Paper finds drought 1100 years ago in southwest US was much more severe & extreme than any drought since
A paper published in PNAS reconstructs droughts of the southwest US over the past 1,200 years and finds the natural drought ~ 1,100 years ago [during the low-CO2 Medieval Warm Period ~1,300 to ~900 years ago] was far more severe and longer lasting than any droughts since.
The paper also reconstructs solar activity and finds similar very high levels during the Medieval Warm Period as during the second half of the 20th century. Northern Hemisphere temperatures during the Medieval Warm Period are also found to be almost the same as at the end of the 20th century.
Global, hemispheric, and regional proxy and model data documenting medieval period conditions.A Solar irradiance (69),B two estimates of Northern Hemisphere land temperatures, departures from 1850–1995 (32), C ECHO-G (60) modeled average annual temperature for 34°–40° N, 104°–124° W, and departures from 1890–1990,D reconstructed Colorado Plateau mean maximum temperatures (13),E reconstructed water year streamflow, Colorado River at Lees Ferry (41) and Sacramento Four Rivers index flow (40), percent of average based on AD 901–1977, and F reconstructed Southwest Drought Area Index (5). All series except (A) were smoothed with a 20-year spline. Light Shading indicates medieval period, Dark Shading indicates mid-1100s period.
A 1,200-year perspective of 21st century drought in southwestern North America
Connie A. Woodhousea,b,1,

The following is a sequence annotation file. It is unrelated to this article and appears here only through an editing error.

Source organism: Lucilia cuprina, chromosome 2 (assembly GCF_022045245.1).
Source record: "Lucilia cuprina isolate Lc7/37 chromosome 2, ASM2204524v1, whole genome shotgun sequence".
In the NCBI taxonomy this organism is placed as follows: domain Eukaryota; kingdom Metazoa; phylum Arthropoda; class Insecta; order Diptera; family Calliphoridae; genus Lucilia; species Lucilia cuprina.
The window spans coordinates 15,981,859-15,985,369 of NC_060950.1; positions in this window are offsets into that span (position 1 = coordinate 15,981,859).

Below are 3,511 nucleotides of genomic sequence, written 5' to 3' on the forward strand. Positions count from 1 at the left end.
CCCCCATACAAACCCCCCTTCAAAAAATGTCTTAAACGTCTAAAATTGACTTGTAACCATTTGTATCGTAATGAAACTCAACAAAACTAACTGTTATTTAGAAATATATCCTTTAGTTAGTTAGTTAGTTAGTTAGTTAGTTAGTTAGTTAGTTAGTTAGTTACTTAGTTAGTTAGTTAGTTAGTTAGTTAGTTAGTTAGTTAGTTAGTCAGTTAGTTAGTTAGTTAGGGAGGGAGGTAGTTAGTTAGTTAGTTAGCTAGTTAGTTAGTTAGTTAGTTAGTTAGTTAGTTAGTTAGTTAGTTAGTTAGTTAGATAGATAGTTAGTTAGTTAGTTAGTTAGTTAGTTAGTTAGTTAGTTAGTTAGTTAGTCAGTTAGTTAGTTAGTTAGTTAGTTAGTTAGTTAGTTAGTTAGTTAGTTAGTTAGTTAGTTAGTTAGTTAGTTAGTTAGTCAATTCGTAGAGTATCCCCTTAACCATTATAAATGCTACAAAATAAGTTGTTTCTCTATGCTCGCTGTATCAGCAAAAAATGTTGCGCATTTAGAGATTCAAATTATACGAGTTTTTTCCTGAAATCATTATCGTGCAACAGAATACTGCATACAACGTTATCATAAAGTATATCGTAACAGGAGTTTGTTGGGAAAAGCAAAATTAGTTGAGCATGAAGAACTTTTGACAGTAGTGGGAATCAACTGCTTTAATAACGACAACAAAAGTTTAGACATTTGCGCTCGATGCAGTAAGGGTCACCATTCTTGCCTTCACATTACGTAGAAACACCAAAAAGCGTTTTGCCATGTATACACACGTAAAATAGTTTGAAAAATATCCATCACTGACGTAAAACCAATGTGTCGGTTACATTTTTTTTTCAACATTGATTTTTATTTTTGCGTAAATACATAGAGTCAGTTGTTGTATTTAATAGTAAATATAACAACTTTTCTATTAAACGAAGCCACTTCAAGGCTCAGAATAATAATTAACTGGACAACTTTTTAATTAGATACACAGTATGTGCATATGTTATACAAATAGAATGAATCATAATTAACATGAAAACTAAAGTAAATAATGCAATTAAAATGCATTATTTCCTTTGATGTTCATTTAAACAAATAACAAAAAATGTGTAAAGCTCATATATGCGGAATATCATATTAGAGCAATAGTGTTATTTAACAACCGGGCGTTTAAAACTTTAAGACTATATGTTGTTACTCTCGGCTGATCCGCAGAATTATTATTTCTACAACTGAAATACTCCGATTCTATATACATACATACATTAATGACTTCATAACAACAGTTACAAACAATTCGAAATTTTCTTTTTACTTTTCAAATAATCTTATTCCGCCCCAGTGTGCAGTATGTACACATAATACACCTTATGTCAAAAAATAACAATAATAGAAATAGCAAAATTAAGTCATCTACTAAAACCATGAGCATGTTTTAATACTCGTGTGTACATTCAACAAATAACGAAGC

David M. Mekob,
Glen M. MacDonaldc,
Dave W. Stahled, and
Edward R. Cooke
Edited by B. L. Turner, Arizona State University, Tempe, AZ, and approved December 11, 2009 (received for review September 28, 2009)
Authors & Info
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A key feature of anticipated 21st century droughts in Southwest North America is the concurrence of elevated temperatures and increased aridity. Instrumental records and paleoclimatic evidence for past prolonged drought in the Southwest that coincide with elevated temperatures can be assessed to provide insights on temperature-drought relations and to develop worst-case scenarios for the future. In particular, during the medieval period, ∼AD 900–1300, the Northern Hemisphere experienced temperatures warmer than all but the most recent decades. Paleoclimatic and model data indicate increased temperatures in western North America of approximately 1 °C over the long-term mean. This was a period of extensive and persistent aridity over western North America. Paleoclimatic evidence suggests drought in the mid-12th century far exceeded the severity, duration, and extent of subsequent droughts. The driest decade of this drought was anomalously warm, though not as warm as the late 20th and early 21st centuries. The convergence of prolonged warming and arid conditions suggests the mid-12th century may serve as a conservative analogue for severe droughts that might occur in the future. The severity, extent, and persistence of the 12th century drought that occurred under natural climate variability, have important implications for water resource management. The causes of past and future drought will not be identical but warm droughts, inferred from paleoclimatic records, demonstrate the plausibility of extensive, severe droughts, provide a long-term perspective on the ongoing drought conditions in the Southwest, and suggest the need for regional sustainability planning for the future.